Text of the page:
Sunday, 28 February 2016

The Dream Catcher and Blue Bonnets and Highlands Folkore

I really enjoyed reading tales and legends from Scotland whilst researching for my historical romantic trilogy DANCING FOR THE DEVIL, which is mostly set in the far north of the Highlands.

 Photo courtesy of Pixabay

In Book 1 of the Trilogy - THE DREAM CATCHER - my heroine's first experience of Scotland is a terrible storm as her ship sails through the Minch - the body of water stretching between the north-west Highlands, the northern Inner Hebrides and the Outer Hebrides.

Photo courtesy of Pixabay
Folklore tells of a tribe of supernatural sea creatures who inhabited these waters - the Blue Men of the Minch. Partly human and partly mermen, they had blue skin and used to swim alongside ships and try to lure sailors into the water. They also had the ability to conjure storms and wreck ships, but interestingly they spared sailors who had a talent for poetry...

 They were said to live in caves at the bottom of the sea but their sentinel were always on the look out and alerted the others when a ship was sailing through the Minch. The chief of the Blue Men then gathered his men, ready for the attack. Before attacking the ship he would rise high in the water and shout to the skipper two lines of poetry. If the skipper was unable to respond immediately by adding two lines to complete the verse, the Blue Men would take the ship and drag it down to the bottom of the sea. If the skipper could complete the verse, his ship would be allowed to carry on safely.

Here is a boatman's song about the Blue Men:

When the tide is at the turning and the wind is fast asleep,
And not a wave is curling on the wide, blue deep,
Oh, the waters will be churning in the stream that never smiles,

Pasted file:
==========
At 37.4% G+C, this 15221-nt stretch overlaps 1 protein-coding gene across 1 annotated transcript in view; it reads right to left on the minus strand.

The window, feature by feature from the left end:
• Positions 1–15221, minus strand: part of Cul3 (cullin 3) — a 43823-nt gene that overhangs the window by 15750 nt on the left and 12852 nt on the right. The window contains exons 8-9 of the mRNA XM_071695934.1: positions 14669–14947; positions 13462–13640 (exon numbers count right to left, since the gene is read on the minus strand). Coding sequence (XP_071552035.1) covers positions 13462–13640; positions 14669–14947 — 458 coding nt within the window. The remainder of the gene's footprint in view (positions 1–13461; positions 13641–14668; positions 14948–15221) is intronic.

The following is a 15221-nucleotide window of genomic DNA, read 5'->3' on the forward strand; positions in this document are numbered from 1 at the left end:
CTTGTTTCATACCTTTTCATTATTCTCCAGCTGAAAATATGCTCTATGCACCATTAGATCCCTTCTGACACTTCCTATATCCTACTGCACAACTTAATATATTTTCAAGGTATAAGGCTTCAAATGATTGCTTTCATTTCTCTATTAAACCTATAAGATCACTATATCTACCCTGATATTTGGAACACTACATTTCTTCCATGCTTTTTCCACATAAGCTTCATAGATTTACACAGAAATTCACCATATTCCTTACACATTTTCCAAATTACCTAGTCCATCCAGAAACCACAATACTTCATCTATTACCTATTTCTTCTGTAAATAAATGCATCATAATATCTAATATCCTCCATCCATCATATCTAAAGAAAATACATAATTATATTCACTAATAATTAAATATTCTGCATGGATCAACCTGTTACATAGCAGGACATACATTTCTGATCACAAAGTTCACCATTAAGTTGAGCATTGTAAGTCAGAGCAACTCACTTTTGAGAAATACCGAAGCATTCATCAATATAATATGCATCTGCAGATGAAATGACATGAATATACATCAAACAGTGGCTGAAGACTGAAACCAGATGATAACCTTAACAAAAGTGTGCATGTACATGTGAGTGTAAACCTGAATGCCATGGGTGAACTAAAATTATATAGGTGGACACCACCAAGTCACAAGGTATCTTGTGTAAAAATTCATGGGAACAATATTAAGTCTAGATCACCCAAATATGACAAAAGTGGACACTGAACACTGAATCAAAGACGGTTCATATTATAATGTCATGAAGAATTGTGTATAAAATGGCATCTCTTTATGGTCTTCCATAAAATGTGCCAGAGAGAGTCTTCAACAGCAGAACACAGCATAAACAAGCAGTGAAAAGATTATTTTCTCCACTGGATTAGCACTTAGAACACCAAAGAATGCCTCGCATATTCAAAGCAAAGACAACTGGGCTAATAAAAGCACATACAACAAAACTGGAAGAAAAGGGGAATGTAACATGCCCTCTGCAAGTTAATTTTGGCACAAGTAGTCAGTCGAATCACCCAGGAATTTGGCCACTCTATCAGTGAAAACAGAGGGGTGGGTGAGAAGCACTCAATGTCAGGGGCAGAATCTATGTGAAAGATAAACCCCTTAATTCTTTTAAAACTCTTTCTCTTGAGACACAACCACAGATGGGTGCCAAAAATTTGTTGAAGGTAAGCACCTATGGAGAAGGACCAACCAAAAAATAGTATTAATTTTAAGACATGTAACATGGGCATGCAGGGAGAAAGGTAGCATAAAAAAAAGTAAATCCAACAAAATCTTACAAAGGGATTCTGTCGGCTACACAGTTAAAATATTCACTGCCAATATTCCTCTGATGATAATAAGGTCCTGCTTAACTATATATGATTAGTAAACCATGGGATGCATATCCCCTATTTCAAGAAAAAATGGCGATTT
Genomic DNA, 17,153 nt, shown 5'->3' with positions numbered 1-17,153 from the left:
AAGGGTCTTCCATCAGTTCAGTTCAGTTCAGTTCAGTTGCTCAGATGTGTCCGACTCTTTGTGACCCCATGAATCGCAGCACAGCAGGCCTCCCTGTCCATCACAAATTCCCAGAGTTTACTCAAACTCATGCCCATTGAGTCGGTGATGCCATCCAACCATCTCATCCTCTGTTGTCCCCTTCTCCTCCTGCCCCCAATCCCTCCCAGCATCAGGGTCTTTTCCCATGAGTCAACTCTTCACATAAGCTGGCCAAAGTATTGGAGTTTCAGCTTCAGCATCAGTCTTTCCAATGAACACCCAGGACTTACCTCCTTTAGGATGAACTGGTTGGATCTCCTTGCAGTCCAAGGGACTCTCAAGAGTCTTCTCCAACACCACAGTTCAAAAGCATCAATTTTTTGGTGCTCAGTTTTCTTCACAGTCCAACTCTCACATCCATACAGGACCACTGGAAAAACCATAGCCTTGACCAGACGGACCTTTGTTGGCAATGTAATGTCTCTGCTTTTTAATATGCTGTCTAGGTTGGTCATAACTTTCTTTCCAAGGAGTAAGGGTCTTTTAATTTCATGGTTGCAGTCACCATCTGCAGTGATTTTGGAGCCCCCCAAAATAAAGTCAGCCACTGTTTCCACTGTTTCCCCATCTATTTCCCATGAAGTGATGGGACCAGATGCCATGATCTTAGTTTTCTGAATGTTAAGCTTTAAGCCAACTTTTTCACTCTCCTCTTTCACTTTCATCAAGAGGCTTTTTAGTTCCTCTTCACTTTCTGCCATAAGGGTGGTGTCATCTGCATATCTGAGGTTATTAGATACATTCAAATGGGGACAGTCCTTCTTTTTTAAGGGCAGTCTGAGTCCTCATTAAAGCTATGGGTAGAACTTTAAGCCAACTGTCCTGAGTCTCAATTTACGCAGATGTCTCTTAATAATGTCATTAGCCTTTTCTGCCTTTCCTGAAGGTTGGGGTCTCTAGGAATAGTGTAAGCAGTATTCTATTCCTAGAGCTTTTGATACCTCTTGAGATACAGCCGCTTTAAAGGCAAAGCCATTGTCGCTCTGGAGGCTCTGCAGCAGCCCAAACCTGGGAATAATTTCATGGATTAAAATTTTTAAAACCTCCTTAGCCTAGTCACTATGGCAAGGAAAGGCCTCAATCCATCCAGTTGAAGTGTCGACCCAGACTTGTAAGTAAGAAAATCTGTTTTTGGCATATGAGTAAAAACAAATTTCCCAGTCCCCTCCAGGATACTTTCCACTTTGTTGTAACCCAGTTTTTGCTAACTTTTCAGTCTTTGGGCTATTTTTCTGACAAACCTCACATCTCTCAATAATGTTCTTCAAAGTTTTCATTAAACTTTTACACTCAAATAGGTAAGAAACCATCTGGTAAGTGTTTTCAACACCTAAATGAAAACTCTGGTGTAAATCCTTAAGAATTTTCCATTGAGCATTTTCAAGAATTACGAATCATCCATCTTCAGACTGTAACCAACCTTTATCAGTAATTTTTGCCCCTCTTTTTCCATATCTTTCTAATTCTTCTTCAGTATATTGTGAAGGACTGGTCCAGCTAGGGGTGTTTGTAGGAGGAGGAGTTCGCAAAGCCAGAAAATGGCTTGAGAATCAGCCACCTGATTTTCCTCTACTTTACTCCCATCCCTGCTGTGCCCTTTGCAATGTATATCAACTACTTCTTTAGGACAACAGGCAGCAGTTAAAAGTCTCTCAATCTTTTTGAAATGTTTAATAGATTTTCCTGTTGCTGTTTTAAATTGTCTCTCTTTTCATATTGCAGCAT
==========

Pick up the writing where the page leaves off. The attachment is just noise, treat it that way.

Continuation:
Where the Blue Men are splashing round the charm├Ęd isles.

As the summer wind goes droning o'er the sun-bright seas,
And the Minch is all a-dazzle to the Hebrides,
They will skim along like salmon--you can see their shoulders gleam,
And the flashing of their fingers in the Blue Men's Stream.

But when the blast is raving and the wild tide races,
The Blue Men are breast-high with foam-grey faces;
They'll plunge along with fury while they sweep the spray behind,
Oh, they'll bellow o'er the billows and wail upon the wind.

And if my boat be storm-toss'd and beating for the bay,
They'll be howling and be growling as they drench it with the spray--
For they'd like to heel it over to their laughter when it lists,
Or crack the keel between them, or stave it with their fists.

Oh, weary on the Blue Men, their anger and their wiles!
The whole day long, the whole night long, they're splashing round the isles;
They'll follow every fisher--ah! they'll haunt the fisher's dream--
When billows toss, Oh, who would cross the Blue Men's Stream!

(taken from

 So where does the legend of the Blue Men of the Minch come from?

The obvious explanation is of course that the Blue Men are in fact not magical creatures at all, but porpoises which are often seen in the seas around Scotland.

 Photo courtesy of Pixabay

Historians also suggest two other possibilities. Firstly, the tales of Blue Men may refer to the ancient Picts who used to paint their body and may have used kayak-like boats to cross the waters of the Minch, therefore giving the impression that they were only half human.

Photo courtesy of Pixabay
Another explanation links the Blue Men to the time of the Vikings who around the 9th century took Moors captured in North Africa to Ireland to be slaves. The Vikings spent winter months near the Shiant Isles in the Minch, and some historians believe the blue men are in fact "marooned foreign slaves" (Mackenzie (2013), loc. 1391). More specifically, these Moors may be Tuaregs, who were always called the 'Blue Men of the Desert' owing to their indigo clothing and headscarves.

Then again, they might just be magical merfolk...

THE DREAM CATCHER and BLUE BONNETS are available from
And watch out for SWORD DANCE, Book 3 in the Trilogy, to be released on March 31st!

Monday, 15 February 2016

Nominated for Best Historical Book 2015 - 'Valens the Fletcher and His Captive.'

The review site, Love Romances Cafe, has nominated my medieval historical romance, 'Valens the Fletcher and His Captive' for Best Historical Book 2015! I'm delighted!

You can read more about this novel and the whole Medieval Captives Series here 

'Valens the Fletcher and His Captive' is available at Amazon, Nook, Kobo, Ebooks and More. 

Lindsay Townsend